Log burner Chimney liner

Hello this is my first post and apologies if it’s a regular , in process of buying a property the two chimneys do not have liners…does this conform to regulations or must I have them inserted? House is about 40 years old thanks for any help advice

If the chimneys are sound (gas tight) then no, however you may find very poor performance from your wood burner without them being lined and even better insulated as well. you will also use a lot more wood and then be upset when we all say told you so. :slightly_smiling_face:

Hi Steve and welcome.
It’s up to you what you do with your chimneys, but if you are fitting wood burning stoves then it’s better to have a liner. Chimney should be swept beforehand.

Thanks John , the log burners are already in place and it seems the notaire is raising the fact they are not lined as an issue

Thanks Mark. Yes the chimney is being swept prior to sale it’s an issue that seemingly has been picked up by the notaire,

Blimey I thought I could send a young urchin up the inside dragging it behind thank you for your advice steve

Can’t find fault with that Notaire, may cause a ripple but for the right reasons.

Yes, thank you

Hello Steve and Welcome to the Forum.

Your Notaire is doing a great job… safeguarding your interests… :relaxed:

From what I have gleaned… if the chimney is being used as an “open fire” , a liner is recommended but not obligatory. However, if a wood burner/insert or whatever is being used then a liner definitely IS obligatory…

Good luck with your house purchase… but make sure the chimneys are brought up to specification… then you can sleep safe and soundly in your beds… :relaxed::relaxed::relaxed:

A little note here…
My French partner has a wood burner with the straight pipe that sits on the curved elbow at the back of the chimney.
A professional has just swept his chimney and says no problem it doesn’t need lining.
However the same sweep found that 2 of the neighbours who had liners had problems.
The first one she discovered that the liner had been crimped whilst installing and could be dangerous, because the metal ‘flanges’ /leaves on the inside risk splitting under heat and causing a fire. She has noted this on their insurance paper and they are going to have it changed before the Winter.
The second one was a recent installation in a 2nd home, a new wood burner with the elbow and a piece of straight pipe that was connected to the liner. The liner was unsupported for the whole length of the chimney without any holding brackets leaving the whole weight on the straight pipe and elbow.
The other mistake with the installation was that the elbow was the old type and not the T shape with the trap at the bottom. As she explained if something falls down the liner ( a bird or whatever) then it will sit in the elbow and block the chimney. With a T and trap then you can remove the trap and whatever is in there will fall out. Also without the trap the chimney can’t be swept!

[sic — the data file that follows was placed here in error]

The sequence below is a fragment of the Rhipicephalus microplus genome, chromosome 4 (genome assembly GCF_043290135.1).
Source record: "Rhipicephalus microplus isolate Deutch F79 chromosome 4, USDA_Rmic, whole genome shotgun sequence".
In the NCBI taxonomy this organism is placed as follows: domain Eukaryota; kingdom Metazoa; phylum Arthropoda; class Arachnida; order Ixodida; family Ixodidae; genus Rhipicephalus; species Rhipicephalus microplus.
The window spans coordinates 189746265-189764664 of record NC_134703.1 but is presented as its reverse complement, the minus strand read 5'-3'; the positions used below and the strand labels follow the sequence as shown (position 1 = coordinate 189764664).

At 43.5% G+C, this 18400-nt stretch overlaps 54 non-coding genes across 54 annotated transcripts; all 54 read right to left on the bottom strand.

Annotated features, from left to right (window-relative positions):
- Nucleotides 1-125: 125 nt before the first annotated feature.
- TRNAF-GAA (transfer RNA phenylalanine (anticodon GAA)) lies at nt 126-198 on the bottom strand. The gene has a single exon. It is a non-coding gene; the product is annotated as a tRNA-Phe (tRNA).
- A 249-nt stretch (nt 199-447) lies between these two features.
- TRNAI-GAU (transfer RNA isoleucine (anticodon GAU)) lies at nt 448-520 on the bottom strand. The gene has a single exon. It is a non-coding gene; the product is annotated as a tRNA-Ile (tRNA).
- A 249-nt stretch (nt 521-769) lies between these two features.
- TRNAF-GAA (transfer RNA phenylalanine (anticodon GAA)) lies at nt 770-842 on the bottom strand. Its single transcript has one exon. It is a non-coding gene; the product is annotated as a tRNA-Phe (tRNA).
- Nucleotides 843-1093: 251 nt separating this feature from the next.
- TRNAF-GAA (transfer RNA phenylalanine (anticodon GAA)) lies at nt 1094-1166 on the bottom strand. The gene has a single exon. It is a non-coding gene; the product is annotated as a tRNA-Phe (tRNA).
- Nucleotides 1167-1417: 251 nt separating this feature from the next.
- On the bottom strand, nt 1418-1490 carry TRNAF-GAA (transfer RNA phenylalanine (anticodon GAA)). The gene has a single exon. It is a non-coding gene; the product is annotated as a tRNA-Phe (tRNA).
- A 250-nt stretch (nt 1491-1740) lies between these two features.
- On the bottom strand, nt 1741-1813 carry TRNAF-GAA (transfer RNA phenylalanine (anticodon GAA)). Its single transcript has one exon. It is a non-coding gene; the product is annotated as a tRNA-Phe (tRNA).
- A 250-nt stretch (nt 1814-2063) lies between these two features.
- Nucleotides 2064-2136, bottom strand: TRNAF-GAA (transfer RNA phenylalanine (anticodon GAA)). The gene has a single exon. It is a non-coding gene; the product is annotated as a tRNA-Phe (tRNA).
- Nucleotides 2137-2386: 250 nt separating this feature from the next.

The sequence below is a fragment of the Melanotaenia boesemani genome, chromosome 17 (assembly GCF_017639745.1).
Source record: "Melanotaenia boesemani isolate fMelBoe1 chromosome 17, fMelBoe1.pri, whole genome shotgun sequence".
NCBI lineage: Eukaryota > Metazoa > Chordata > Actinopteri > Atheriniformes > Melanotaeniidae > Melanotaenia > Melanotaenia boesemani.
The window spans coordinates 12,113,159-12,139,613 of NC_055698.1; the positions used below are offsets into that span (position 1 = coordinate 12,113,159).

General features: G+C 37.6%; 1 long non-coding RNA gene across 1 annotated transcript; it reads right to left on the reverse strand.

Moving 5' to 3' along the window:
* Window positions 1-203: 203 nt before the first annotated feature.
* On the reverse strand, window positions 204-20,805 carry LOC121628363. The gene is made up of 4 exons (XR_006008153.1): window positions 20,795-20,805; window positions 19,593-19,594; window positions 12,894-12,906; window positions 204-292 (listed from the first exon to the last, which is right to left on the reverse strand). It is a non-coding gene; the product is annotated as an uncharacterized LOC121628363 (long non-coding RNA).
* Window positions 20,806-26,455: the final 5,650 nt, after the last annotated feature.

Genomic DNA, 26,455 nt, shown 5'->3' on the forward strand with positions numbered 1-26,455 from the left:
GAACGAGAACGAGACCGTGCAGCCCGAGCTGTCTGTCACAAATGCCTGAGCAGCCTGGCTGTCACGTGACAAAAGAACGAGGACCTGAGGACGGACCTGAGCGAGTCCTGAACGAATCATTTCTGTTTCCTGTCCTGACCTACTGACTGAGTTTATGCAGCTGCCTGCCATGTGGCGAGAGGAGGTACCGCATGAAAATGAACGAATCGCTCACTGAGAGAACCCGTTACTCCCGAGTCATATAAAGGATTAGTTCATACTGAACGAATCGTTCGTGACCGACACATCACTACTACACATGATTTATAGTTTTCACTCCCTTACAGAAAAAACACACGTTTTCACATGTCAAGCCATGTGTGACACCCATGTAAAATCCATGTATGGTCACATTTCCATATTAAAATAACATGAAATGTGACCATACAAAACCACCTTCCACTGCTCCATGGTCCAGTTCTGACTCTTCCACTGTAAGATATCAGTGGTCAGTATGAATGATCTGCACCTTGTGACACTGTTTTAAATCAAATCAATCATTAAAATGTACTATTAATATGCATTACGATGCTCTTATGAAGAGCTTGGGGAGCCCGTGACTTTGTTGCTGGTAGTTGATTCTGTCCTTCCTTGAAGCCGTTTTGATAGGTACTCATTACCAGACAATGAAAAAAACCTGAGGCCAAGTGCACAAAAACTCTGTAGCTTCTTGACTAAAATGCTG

Hope this makes sense, I was present and saw the 2 instances but difficult to explain properly !

Hello Ann thank you for that detailed description. It’s most helpful. We have asked that the sweep have a detailed look. I think our problem is understanding if it’s compliant or not as the vendor is saying they will not negotiate on price and we are picking up a number of costs ! Thank you

Morning Stella

Thanks for that it’s most helpful. It is a burner but not insert model. It’s a clarification to better understand our negotiating position or not as the case may be! Best wishes steve

I will be surprised if a woodburner dosen’t require a liner steve, our whole flue is steel and stainless, unlined it would be a chimney fire waiting to ignite :thinking:

Hi Steve… I may have misled you by putting in the / … the information is relevant for BOTH wood burning stoves and inserts…

Lining a chimney need not cost the earth and is money well spent… provided a proper Installer (Qualified and Insured) does the work. Bad workmanship, poor quality fixtures and fittings… these are often (but not always) the result of someone choosing to do something “on the cheap”… and often come back to “bite on the bum…”

From first-hand knowledge: The immediate questions asked by Investigators on-site, after a local house burned to the ground. Who installed the wood-burner?? Was the chimney lined?? Who lined the chimney ??

Phew, the wood-burner/chimney/liner were A1… the whole mess was the result of an electrical fault… (electrics done on the cheap) … aaaargh

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Only bits of converting our barn I didn’t do Stella, roof, electrics, woodburner installation, jobs for professionals!

I’m not sure that that genarliisation is true. I now have a woodburner with a professionally installed liner, for many years I had a different woodburner with a self installed liner and before that a woodburner with a short pipe leading into the stone chimney. The chimney sweep suggested that a full flue might make the woodburner burn more efficiently but he never suggested that using a swept chimney was a fire risk.

Odd installation that, fortunate you didn’t have a fire Dave perhaps. :slightly_smiling_face:

Why Bill? What’s to burn in a swept stone chimney? The house survived for 400 years without a lined chimney what’s changed?


How the log burner ‘drew at all’ with a wee bit of tube poked up the chimney is suprising, an open fire is an entirely different situation. I’m not arguing about it, it’s just ‘common dog’ to understand, why your pro’ suggest a liner to make the fire draw properly. :slightly_smiling_face:
Whats to burn, soot residue, and ‘possibly’, rafter ends, which often run into the chimney structure. :wink:

Most chimneys in old houses were built with open fires in mind. The flue is wide and narrow. An open fire is unlikely to get enough “draw” to burn properly if a liner is installed.